“In fact, there are more problems associated with the impact of standardized testing on ‘achievement’ than simply the fact that the technology of the testing cannot efficiently and accurately measure some vitally important attributes that we all want our children to ‘achieve.’ Alfie Kohn put it this way:

‘Studies of students of different ages have found a statistical association between students with high scores on standardized tests and relatively shallow thinking....’

“So by ignoring attributes that they can’t properly assess, standardized tests inadvertently create incentives for students to become superficial thinkers--to seek the quick, easy and obvious answer....”


“Tests drive instruction. They will continue to do so as long as anyone cares about the scores, and merely publishing the results for each community school in the local newspaper is enough to give the scores weight and cause people to worry about them. So we need to stay alert to the direction in which the tests are driving instruction. We think it is clear that the current frenzy of accountability testing is driving instruction away from long-term projects and investigations whose outcomes aren’t known and whose evaluation depends to some extent on direct human judgment. The outsized emphasis on test scores has driven instruction toward items with one clear, right answer, in an attempt to prepare students for what really counts--the standardized test.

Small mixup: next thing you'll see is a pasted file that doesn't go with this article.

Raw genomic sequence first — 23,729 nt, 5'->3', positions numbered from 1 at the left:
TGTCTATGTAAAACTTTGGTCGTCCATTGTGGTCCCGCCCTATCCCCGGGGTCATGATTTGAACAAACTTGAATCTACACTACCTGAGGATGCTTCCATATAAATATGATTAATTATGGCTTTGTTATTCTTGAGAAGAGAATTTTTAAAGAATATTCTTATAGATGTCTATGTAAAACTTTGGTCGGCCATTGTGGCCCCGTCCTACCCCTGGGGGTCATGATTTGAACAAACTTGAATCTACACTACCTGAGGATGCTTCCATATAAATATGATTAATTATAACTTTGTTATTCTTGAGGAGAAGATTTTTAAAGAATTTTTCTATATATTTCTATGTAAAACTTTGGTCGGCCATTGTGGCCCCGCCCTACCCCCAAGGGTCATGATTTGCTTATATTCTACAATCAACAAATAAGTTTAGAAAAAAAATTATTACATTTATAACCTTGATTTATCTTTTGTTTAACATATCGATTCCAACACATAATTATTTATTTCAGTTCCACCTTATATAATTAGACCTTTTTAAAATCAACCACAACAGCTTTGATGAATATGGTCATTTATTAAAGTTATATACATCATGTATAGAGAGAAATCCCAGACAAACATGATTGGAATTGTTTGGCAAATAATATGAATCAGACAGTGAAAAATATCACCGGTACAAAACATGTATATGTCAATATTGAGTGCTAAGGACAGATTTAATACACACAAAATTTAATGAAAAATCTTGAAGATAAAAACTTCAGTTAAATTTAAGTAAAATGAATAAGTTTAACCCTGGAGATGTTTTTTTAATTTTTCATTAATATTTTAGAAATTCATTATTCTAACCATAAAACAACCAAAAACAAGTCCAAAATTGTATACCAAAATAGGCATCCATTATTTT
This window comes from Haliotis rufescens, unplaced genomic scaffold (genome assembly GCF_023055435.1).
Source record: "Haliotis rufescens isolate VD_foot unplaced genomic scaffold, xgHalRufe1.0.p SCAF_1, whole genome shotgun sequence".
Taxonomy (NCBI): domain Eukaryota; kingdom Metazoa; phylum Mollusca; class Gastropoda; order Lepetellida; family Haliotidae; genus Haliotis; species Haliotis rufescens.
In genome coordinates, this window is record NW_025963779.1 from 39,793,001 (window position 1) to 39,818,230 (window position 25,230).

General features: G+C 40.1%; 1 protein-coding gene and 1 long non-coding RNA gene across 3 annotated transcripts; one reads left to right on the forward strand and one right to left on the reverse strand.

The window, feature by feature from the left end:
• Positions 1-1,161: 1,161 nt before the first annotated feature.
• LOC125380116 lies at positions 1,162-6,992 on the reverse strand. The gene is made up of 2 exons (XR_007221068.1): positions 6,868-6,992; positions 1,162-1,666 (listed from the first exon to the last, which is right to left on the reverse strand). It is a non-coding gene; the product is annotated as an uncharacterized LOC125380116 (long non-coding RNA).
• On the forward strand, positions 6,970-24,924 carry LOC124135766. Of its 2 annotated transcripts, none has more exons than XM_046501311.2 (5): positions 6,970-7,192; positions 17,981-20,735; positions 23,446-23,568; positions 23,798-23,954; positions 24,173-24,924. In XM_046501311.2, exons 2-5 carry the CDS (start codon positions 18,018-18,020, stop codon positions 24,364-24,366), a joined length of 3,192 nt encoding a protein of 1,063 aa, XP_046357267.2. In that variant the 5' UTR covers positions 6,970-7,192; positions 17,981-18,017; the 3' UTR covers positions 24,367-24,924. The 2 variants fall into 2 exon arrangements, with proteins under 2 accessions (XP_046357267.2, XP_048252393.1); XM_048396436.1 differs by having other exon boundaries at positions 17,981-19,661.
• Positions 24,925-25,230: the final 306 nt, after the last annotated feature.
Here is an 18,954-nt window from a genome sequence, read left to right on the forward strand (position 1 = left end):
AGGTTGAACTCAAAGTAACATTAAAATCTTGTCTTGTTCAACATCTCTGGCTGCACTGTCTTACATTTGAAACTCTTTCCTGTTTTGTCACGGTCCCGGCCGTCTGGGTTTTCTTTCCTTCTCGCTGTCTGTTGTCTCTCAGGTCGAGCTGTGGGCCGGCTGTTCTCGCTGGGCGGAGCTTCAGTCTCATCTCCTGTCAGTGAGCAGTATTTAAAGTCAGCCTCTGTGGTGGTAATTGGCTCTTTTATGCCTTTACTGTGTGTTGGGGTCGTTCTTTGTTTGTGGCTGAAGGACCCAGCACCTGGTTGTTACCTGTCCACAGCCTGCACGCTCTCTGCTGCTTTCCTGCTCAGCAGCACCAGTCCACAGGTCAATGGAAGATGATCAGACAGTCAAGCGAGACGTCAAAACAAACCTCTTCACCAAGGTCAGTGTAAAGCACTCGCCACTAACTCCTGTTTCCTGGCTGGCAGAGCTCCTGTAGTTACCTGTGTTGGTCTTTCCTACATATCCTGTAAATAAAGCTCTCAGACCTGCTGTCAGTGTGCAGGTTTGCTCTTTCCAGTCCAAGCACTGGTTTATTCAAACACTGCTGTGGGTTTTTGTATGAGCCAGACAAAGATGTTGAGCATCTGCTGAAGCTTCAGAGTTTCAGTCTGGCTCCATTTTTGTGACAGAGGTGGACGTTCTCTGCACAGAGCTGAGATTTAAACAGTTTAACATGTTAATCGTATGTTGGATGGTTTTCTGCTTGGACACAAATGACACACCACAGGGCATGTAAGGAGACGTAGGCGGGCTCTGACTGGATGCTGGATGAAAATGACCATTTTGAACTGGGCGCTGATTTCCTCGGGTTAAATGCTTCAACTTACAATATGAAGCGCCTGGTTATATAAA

“You’ll often hear someone say that a good test is one that teachers should be pleased to teach to. But this proposition concerns us. When it comes to whether teaching to the test is a worthy goal, we don’t worry so much about the items on the test.... We think that a far more important issue is almost always overlooked in policy discussions: what’s not on the test.”


[This passage refers to the deadline written in No Child Left Behind that calls for most students in U.S. public schools to be proficient in reading and math by 2014, a goal that is expected to lead to virtually all schools being labeled failures because of the complex rules associated with meeting it.]

“Now we have a new federal administration, and it has proposed doing away with the 2014 deadline for proficiency. Surely, that’s a good thing, no? To which we reply, “Yes, but....” The big ‘but’ is that the ‘blueprint’ set out by President Obama and [Education] Secretary [Arne] Duncan adopts the same approach to accountability as its predecessors did. The 2014 deadline has been replaced with a ‘target’ (they say it’s not an absolute deadline) that by 2020 all students (here we go again with ‘all students’) will be ‘college and career ready.’ But the same misunderstanding of accountability plagues the new proposal. That is, ‘college and career ready’ still relies on annual testing in grades three through eight and once during high school; still relies on rewards for success (i.e., high test scores) and ‘interventions’ for persistent failure (i.e., low test scores), and still fails to address the fundamental social, cultural and familial issues that strongly influence students’ performance. But ‘interventions’ are so much nicer than ‘sanctions,’ don’t you think?”